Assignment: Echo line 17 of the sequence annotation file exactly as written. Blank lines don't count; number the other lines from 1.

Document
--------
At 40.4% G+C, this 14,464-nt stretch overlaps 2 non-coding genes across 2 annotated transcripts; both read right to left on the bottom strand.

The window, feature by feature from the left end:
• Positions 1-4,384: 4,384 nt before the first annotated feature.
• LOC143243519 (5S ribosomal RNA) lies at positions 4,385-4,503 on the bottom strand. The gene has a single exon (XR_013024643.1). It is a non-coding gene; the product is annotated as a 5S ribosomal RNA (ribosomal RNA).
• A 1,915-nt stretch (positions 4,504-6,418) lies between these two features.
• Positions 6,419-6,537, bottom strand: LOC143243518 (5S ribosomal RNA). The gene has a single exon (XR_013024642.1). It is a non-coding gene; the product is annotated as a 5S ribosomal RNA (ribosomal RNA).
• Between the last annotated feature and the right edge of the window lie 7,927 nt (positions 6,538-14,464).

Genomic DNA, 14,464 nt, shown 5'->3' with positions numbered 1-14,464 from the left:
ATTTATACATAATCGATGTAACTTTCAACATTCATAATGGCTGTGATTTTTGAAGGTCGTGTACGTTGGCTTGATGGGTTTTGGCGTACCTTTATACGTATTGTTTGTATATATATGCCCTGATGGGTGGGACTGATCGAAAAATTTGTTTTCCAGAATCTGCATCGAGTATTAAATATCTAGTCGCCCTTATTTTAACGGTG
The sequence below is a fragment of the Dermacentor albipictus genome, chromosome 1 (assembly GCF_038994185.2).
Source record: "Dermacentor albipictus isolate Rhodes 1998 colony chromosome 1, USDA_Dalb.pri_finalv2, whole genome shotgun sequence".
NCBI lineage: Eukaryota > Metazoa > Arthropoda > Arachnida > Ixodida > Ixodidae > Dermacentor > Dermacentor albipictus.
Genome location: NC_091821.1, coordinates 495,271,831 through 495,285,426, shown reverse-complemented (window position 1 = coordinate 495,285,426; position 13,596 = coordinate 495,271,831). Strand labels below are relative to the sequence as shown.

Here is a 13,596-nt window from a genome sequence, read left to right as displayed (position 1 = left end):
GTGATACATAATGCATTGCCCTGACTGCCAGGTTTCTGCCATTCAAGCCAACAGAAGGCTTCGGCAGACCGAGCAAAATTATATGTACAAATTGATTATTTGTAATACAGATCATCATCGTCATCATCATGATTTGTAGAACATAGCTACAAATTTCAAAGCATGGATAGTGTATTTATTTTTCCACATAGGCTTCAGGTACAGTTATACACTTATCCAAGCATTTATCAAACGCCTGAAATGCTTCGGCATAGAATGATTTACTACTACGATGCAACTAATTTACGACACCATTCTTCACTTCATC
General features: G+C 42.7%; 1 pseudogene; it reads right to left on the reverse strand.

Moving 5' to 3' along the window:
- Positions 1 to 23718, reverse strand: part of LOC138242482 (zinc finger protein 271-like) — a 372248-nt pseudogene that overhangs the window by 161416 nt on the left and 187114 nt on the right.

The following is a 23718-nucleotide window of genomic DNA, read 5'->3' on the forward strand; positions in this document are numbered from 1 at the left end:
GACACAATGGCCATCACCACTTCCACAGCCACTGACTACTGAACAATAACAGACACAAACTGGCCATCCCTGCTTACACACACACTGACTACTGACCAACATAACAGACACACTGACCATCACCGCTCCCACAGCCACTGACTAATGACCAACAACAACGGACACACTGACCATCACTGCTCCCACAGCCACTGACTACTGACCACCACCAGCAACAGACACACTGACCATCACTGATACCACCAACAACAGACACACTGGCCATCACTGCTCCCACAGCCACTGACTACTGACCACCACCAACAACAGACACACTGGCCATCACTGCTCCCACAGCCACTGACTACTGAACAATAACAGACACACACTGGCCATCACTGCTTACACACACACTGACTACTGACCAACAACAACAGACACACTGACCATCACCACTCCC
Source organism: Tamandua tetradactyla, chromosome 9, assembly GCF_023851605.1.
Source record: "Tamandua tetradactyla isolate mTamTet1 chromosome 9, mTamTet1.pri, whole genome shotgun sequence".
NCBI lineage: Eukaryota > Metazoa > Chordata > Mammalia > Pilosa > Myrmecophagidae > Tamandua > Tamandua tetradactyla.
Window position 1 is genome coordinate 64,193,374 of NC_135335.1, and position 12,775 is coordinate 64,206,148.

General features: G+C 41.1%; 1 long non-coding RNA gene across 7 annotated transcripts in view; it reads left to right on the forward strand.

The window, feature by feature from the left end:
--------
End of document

Moving 5' to 3' along the window: